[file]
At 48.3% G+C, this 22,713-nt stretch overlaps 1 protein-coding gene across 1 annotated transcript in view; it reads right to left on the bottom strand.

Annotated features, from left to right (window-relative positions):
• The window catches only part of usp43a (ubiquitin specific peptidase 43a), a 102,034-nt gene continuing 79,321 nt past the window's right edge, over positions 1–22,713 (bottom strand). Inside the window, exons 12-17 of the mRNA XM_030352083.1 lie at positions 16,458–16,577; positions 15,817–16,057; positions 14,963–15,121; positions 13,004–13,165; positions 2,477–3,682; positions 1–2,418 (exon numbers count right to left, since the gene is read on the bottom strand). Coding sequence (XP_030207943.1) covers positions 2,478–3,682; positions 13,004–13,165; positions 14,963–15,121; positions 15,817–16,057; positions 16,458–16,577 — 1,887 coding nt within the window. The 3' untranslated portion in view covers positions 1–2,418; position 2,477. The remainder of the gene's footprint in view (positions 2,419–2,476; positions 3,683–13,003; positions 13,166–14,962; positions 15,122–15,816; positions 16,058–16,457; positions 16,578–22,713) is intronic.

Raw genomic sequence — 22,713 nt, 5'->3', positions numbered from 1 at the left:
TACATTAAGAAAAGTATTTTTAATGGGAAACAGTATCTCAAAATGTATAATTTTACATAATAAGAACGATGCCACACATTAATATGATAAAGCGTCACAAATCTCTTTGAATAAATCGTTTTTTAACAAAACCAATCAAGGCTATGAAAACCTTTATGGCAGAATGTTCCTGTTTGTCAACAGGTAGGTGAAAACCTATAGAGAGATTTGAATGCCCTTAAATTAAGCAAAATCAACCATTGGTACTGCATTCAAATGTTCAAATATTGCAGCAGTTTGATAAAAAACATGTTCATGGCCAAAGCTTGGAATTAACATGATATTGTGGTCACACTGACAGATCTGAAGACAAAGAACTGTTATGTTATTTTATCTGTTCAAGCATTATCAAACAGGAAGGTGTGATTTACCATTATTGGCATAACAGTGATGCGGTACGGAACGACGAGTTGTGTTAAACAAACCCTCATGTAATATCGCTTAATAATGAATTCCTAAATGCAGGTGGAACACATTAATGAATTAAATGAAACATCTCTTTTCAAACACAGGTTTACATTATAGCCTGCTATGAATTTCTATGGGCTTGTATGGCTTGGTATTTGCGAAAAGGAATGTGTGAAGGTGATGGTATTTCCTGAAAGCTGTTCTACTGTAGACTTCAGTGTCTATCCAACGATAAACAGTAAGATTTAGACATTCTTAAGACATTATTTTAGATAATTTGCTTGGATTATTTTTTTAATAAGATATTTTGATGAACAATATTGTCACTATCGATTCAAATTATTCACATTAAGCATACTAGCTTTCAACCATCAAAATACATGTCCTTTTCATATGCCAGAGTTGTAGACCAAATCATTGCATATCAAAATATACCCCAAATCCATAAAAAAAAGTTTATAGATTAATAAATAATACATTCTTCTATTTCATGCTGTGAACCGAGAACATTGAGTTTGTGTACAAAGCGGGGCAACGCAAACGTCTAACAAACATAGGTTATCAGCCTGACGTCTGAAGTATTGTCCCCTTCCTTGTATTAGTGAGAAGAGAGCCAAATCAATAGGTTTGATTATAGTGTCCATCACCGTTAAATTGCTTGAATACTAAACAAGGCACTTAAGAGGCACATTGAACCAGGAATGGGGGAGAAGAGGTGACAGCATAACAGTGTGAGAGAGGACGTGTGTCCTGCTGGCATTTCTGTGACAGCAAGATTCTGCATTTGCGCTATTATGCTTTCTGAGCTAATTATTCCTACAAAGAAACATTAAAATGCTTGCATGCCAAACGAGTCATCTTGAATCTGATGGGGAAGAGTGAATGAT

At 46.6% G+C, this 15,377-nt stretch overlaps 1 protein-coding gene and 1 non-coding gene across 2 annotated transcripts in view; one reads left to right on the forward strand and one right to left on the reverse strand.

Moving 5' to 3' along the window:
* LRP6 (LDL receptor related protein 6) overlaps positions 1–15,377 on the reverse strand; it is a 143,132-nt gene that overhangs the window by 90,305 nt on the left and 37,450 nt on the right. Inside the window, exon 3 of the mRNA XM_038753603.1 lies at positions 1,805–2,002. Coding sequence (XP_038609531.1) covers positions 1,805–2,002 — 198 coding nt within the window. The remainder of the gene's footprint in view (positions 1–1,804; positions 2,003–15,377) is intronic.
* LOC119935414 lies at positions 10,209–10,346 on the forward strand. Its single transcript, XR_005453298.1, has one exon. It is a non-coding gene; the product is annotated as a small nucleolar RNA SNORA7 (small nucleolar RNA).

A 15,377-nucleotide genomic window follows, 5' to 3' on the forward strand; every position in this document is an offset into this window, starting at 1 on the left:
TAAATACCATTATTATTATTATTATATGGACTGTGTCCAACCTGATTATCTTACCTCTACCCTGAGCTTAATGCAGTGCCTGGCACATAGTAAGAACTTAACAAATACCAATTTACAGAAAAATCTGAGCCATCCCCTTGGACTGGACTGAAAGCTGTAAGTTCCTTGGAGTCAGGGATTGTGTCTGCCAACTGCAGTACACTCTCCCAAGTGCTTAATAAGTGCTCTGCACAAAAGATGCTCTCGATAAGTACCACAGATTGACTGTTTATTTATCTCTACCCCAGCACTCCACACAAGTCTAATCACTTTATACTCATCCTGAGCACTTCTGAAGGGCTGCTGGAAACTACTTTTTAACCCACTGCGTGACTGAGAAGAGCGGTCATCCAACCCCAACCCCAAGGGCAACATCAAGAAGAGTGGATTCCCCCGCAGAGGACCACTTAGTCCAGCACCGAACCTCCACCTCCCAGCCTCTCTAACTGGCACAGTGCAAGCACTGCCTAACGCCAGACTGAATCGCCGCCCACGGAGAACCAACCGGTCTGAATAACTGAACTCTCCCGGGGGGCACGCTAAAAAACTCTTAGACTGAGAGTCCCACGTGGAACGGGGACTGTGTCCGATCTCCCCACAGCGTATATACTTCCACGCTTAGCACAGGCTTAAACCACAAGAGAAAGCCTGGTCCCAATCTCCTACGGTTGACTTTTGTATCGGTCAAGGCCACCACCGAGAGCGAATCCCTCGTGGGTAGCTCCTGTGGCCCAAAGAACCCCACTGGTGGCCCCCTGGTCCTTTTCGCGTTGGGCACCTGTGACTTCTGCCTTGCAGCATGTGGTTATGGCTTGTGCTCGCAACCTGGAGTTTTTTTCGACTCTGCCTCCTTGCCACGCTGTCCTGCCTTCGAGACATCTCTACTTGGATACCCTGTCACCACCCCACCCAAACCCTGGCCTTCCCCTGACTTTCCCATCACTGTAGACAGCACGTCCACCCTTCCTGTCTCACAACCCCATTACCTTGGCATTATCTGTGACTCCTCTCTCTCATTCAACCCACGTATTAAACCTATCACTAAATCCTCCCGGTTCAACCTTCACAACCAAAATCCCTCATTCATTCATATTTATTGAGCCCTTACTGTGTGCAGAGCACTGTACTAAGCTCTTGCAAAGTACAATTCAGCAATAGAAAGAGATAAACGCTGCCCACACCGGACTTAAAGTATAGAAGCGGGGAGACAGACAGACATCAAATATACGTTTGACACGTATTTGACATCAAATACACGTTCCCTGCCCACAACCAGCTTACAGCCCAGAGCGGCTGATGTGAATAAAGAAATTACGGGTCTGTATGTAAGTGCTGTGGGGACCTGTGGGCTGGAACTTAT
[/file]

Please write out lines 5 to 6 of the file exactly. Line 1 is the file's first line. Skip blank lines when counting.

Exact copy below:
TACATTAAGAAAAGTATTTTTAATGGGAAACAGTATCTCAAAATGTATAATTTTACATAATAAGAACGATGCCACACATTAATATGATAAAGCGTCACAAATCTCTTTGAATAAATCGTTTTTTAACAAAACCAATCAAGGCTATGAAAACCTTTATGGCAGAATGTTCCTGTTTGTCAACAGGTAGGTGAAAACCTATAGAGAGATTTGAATGCCCTTAAATTAAGCAAAATCAACCATTGGTACTGCATTCAAATGTTCAAATATTGCAGCAGTTTGATAAAAAACATGTTCATGGCCAAAGCTTGGAATTAACATGATATTGTGGTCACACTGACAGATCTGAAGACAAAGAACTGTTATGTTATTTTATCTGTTCAAGCATTATCAAACAGGAAGGTGTGATTTACCATTATTGGCATAACAGTGATGCGGTACGGAACGACGAGTTGTGTTAAACAAACCCTCATGTAATATCGCTTAATAATGAATTCCTAAATGCAGGTGGAACACATTAATGAATTAAATGAAACATCTCTTTTCAAACACAGGTTTACATTATAGCCTGCTATGAATTTCTATGGGCTTGTATGGCTTGGTATTTGCGAAAAGGAATGTGTGAAGGTGATGGTATTTCCTGAAAGCTGTTCTACTGTAGACTTCAGTGTCTATCCAACGATAAACAGTAAGATTTAGACATTCTTAAGACATTATTTTAGATAATTTGCTTGGATTATTTTTTTAATAAGATATTTTGATGAACAATATTGTCACTATCGATTCAAATTATTCACATTAAGCATACTAGCTTTCAACCATCAAAATACATGTCCTTTTCATATGCCAGAGTTGTAGACCAAATCATTGCATATCAAAATATACCCCAAATCCATAAAAAAAAGTTTATAGATTAATAAATAATACATTCTTCTATTTCATGCTGTGAACCGAGAACATTGAGTTTGTGTACAAAGCGGGGCAACGCAAACGTCTAACAAACATAGGTTATCAGCCTGACGTCTGAAGTATTGTCCCCTTCCTTGTATTAGTGAGAAGAGAGCCAAATCAATAGGTTTGATTATAGTGTCCATCACCGTTAAATTGCTTGAATACTAAACAAGGCACTTAAGAGGCACATTGAACCAGGAATGGGGGAGAAGAGGTGACAGCATAACAGTGTGAGAGAGGACGTGTGTCCTGCTGGCATTTCTGTGACAGCAAGATTCTGCATTTGCGCTATTATGCTTTCTGAGCTAATTATTCCTACAAAGAAACATTAAAATGCTTGCATGCCAAACGAGTCATCTTGAATCTGATGGGGAAGAGTGAATGAT

At 46.6% G+C, this 15,377-nt stretch overlaps 1 protein-coding gene and 1 non-coding gene across 2 annotated transcripts in view; one reads left to right on the forward strand and one right to left on the reverse strand.